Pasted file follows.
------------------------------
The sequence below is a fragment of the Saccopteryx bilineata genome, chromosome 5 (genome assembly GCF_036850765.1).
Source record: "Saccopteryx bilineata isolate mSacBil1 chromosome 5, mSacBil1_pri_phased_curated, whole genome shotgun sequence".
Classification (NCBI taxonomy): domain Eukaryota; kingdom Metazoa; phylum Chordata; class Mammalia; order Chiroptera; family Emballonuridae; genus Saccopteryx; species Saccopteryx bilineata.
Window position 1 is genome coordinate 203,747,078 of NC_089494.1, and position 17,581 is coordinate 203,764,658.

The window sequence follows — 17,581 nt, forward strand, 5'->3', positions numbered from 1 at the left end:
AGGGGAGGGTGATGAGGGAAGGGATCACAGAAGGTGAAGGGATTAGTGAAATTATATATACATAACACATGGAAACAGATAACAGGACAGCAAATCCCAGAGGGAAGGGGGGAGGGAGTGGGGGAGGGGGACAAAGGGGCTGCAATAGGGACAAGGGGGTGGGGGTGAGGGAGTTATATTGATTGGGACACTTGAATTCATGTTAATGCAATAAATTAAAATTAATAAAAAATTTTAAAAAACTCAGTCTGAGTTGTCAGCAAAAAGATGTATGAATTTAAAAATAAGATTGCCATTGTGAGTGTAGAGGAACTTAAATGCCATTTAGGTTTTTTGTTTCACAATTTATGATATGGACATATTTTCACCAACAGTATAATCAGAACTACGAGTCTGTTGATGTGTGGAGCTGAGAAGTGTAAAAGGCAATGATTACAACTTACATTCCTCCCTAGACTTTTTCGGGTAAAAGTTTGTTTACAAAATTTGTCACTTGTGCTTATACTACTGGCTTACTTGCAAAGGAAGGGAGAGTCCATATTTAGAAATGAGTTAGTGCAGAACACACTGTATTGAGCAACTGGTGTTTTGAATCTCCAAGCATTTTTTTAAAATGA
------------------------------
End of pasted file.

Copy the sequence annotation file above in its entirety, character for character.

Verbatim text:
The sequence below is a fragment of the Saccopteryx bilineata genome, chromosome 5 (genome assembly GCF_036850765.1).
Source record: "Saccopteryx bilineata isolate mSacBil1 chromosome 5, mSacBil1_pri_phased_curated, whole genome shotgun sequence".
Classification (NCBI taxonomy): domain Eukaryota; kingdom Metazoa; phylum Chordata; class Mammalia; order Chiroptera; family Emballonuridae; genus Saccopteryx; species Saccopteryx bilineata.
Window position 1 is genome coordinate 203,747,078 of NC_089494.1, and position 17,581 is coordinate 203,764,658.

The window sequence follows — 17,581 nt, forward strand, 5'->3', positions numbered from 1 at the left end:
AGGGGAGGGTGATGAGGGAAGGGATCACAGAAGGTGAAGGGATTAGTGAAATTATATATACATAACACATGGAAACAGATAACAGGACAGCAAATCCCAGAGGGAAGGGGGGAGGGAGTGGGGGAGGGGGACAAAGGGGCTGCAATAGGGACAAGGGGGTGGGGGTGAGGGAGTTATATTGATTGGGACACTTGAATTCATGTTAATGCAATAAATTAAAATTAATAAAAAATTTTAAAAAACTCAGTCTGAGTTGTCAGCAAAAAGATGTATGAATTTAAAAATAAGATTGCCATTGTGAGTGTAGAGGAACTTAAATGCCATTTAGGTTTTTTGTTTCACAATTTATGATATGGACATATTTTCACCAACAGTATAATCAGAACTACGAGTCTGTTGATGTGTGGAGCTGAGAAGTGTAAAAGGCAATGATTACAACTTACATTCCTCCCTAGACTTTTTCGGGTAAAAGTTTGTTTACAAAATTTGTCACTTGTGCTTATACTACTGGCTTACTTGCAAAGGAAGGGAGAGTCCATATTTAGAAATGAGTTAGTGCAGAACACACTGTATTGAGCAACTGGTGTTTTGAATCTCCAAGCATTTTTTTAAAATGA